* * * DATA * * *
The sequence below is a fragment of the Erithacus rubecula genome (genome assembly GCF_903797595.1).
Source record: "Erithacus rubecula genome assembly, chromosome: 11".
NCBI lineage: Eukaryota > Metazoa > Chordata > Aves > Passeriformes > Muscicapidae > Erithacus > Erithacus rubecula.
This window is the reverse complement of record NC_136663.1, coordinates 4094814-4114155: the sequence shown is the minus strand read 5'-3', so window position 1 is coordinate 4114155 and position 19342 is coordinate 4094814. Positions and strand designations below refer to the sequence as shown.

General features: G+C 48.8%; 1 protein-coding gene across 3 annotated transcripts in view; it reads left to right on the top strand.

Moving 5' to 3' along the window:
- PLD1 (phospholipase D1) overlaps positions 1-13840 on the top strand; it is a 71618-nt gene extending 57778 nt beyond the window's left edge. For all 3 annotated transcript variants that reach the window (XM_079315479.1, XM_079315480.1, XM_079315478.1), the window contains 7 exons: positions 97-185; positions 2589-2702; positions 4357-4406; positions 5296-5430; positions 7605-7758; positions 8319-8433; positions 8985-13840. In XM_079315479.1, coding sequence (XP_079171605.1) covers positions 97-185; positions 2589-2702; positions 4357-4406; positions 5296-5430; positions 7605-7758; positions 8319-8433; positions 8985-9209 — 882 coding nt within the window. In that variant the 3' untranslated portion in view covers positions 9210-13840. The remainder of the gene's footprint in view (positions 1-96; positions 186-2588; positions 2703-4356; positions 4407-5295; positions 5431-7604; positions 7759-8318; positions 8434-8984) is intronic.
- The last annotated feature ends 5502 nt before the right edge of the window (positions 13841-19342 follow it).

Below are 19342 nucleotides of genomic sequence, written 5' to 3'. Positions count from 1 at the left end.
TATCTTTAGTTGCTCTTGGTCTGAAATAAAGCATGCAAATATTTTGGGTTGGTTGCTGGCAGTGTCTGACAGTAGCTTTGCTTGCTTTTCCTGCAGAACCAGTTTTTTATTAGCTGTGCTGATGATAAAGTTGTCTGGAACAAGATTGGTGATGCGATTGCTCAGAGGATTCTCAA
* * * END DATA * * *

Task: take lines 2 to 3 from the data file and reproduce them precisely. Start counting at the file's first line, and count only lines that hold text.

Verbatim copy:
Source record: "Erithacus rubecula genome assembly, chromosome: 11".
NCBI lineage: Eukaryota > Metazoa > Chordata > Aves > Passeriformes > Muscicapidae > Erithacus > Erithacus rubecula.